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Music - Love Your Local Band

Sasha Dobson

Sasha Dobson

For Sasha Dobson, the release of her new album, Aquarius, comes as a huge relief. “It’s a beautiful mountain to have crossed,” she laughs. “It’s been quite a hike!” During the recording process, Dobson stretched her creative wings, broke free from her jazz lineage—her father is the late, famed Bay Area pianist Smith Dobson, and her mother Gail Dobson, was a prominent jazz singer—and found her true passion. “I’m coming from being a jazz singer, and when I got hired to play guitar for Norah [Jones], that was ridiculous because I’d never thought that’s what I’d end up doing,” Dobson says.

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Music - Love Your Local Band

Love Eternal

Love Eternal

From 2003-2010, Love Eternal released a new album or EP on an almost annual basis, but the band has gone quiet since 2010’s True Peace. Fear not: New material is on the way. “We are working on a double album,” says lead singer Jahred Namaste. “We’ve just started the basic planning for it and we’re really excited about it. There’s going to be a lot of new material, as well as some old material we never got around to recording.”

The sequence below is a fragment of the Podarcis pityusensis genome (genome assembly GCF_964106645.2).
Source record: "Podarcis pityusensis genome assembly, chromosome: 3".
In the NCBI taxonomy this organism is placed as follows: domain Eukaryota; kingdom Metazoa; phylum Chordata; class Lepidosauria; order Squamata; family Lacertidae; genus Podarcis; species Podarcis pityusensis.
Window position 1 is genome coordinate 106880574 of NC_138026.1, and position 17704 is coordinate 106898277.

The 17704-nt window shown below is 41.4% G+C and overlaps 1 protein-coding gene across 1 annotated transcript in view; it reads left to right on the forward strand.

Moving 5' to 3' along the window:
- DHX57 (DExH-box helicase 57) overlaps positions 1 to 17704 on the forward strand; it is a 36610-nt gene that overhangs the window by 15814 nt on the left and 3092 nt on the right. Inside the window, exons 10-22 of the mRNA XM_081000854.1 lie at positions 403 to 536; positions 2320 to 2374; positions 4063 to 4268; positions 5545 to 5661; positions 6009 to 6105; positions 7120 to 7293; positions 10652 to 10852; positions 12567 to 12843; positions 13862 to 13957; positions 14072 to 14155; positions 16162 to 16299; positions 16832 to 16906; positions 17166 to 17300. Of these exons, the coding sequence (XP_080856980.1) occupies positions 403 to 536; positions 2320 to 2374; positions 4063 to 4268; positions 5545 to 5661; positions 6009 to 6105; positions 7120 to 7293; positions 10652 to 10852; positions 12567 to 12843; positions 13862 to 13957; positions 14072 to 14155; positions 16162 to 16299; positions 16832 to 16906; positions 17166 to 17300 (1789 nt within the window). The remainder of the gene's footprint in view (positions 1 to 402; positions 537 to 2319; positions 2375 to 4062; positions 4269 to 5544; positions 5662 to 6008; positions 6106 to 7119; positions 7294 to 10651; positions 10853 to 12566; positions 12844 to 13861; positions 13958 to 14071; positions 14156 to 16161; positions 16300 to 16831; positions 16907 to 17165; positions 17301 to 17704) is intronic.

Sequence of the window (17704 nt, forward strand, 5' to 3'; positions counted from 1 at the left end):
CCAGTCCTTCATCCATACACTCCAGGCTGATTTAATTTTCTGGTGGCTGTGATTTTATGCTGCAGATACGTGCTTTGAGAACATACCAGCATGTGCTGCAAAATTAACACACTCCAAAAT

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Music - Love Your Local Band

Stormy Strong

Stormy Strong

“My life has been extremely crazy,” Stormy Strong laughs. “I don’t know, maybe it has to do with my name!” The local rock ’n’ roll singer-songwriter associates the word “crazy” with a variety of things—from relationships to the number of near-death experiences he had as the son of a commercial fisherman. “Crazy” also perfectly describes the music video for “Jumpstart the Heart,” off his latest EP, Take Her Down, which features vintage footage of daredevils doing acrobatic tricks on the edges of skyscrapers.

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Music - Love Your Local Band

Michael Gaither

Michael Gaither

“With any genre of music, no matter what side of the microphone you’re on, it’s connecting people,” says Michael Gaither. In an effort to relate to people through his music, the local singer-songwriter tells (often humorous) stories with his lyrics. His fan-favorite Americana folk track “Highway 17,” for instance, offers a hilarious perspective on bad drivers and horrible commutes.